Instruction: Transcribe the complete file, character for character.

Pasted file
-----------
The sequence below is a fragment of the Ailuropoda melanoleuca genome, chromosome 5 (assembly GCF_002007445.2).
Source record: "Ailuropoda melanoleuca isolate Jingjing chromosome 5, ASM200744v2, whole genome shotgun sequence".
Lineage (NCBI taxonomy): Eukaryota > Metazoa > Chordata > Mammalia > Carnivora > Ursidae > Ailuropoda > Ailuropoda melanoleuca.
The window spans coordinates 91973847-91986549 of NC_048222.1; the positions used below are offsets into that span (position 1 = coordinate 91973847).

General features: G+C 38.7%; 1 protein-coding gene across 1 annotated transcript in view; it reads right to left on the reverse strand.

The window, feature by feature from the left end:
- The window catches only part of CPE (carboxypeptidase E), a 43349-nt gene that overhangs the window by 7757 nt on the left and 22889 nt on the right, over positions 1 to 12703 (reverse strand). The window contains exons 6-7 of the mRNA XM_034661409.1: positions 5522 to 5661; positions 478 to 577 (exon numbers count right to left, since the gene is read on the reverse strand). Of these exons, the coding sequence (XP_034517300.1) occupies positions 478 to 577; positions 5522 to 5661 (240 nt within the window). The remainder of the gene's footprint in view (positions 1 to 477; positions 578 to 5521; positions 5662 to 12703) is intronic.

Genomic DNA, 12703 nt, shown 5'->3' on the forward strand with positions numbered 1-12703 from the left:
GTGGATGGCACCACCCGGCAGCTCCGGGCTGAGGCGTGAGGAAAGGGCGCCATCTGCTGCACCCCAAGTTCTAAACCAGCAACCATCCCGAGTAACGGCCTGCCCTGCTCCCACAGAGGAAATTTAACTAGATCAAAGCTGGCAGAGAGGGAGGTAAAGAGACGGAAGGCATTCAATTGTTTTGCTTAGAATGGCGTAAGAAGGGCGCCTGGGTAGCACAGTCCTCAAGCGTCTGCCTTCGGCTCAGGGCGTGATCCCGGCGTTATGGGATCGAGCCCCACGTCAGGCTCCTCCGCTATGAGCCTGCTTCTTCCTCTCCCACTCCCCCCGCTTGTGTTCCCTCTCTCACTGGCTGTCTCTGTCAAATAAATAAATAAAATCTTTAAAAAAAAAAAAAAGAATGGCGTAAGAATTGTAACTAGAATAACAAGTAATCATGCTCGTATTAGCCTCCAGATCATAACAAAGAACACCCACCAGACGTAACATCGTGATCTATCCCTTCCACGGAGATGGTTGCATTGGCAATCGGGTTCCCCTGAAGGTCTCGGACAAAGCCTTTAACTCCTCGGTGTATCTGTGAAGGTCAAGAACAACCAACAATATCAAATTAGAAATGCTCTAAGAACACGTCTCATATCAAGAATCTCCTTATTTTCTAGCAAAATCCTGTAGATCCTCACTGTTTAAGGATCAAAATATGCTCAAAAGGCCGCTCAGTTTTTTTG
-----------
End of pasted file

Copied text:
The sequence below is a fragment of the Ailuropoda melanoleuca genome, chromosome 5 (assembly GCF_002007445.2).
Source record: "Ailuropoda melanoleuca isolate Jingjing chromosome 5, ASM200744v2, whole genome shotgun sequence".
Lineage (NCBI taxonomy): Eukaryota > Metazoa > Chordata > Mammalia > Carnivora > Ursidae > Ailuropoda > Ailuropoda melanoleuca.
The window spans coordinates 91973847-91986549 of NC_048222.1; the positions used below are offsets into that span (position 1 = coordinate 91973847).

General features: G+C 38.7%; 1 protein-coding gene across 1 annotated transcript in view; it reads right to left on the reverse strand.

The window, feature by feature from the left end:
- The window catches only part of CPE (carboxypeptidase E), a 43349-nt gene that overhangs the window by 7757 nt on the left and 22889 nt on the right, over positions 1 to 12703 (reverse strand). The window contains exons 6-7 of the mRNA XM_034661409.1: positions 5522 to 5661; positions 478 to 577 (exon numbers count right to left, since the gene is read on the reverse strand). Of these exons, the coding sequence (XP_034517300.1) occupies positions 478 to 577; positions 5522 to 5661 (240 nt within the window). The remainder of the gene's footprint in view (positions 1 to 477; positions 578 to 5521; positions 5662 to 12703) is intronic.

Genomic DNA, 12703 nt, shown 5'->3' on the forward strand with positions numbered 1-12703 from the left:
GTGGATGGCACCACCCGGCAGCTCCGGGCTGAGGCGTGAGGAAAGGGCGCCATCTGCTGCACCCCAAGTTCTAAACCAGCAACCATCCCGAGTAACGGCCTGCCCTGCTCCCACAGAGGAAATTTAACTAGATCAAAGCTGGCAGAGAGGGAGGTAAAGAGACGGAAGGCATTCAATTGTTTTGCTTAGAATGGCGTAAGAAGGGCGCCTGGGTAGCACAGTCCTCAAGCGTCTGCCTTCGGCTCAGGGCGTGATCCCGGCGTTATGGGATCGAGCCCCACGTCAGGCTCCTCCGCTATGAGCCTGCTTCTTCCTCTCCCACTCCCCCCGCTTGTGTTCCCTCTCTCACTGGCTGTCTCTGTCAAATAAATAAATAAAATCTTTAAAAAAAAAAAAAAGAATGGCGTAAGAATTGTAACTAGAATAACAAGTAATCATGCTCGTATTAGCCTCCAGATCATAACAAAGAACACCCACCAGACGTAACATCGTGATCTATCCCTTCCACGGAGATGGTTGCATTGGCAATCGGGTTCCCCTGAAGGTCTCGGACAAAGCCTTTAACTCCTCGGTGTATCTGTGAAGGTCAAGAACAACCAACAATATCAAATTAGAAATGCTCTAAGAACACGTCTCATATCAAGAATCTCCTTATTTTCTAGCAAAATCCTGTAGATCCTCACTGTTTAAGGATCAAAATATGCTCAAAAGGCCGCTCAGTTTTTTTG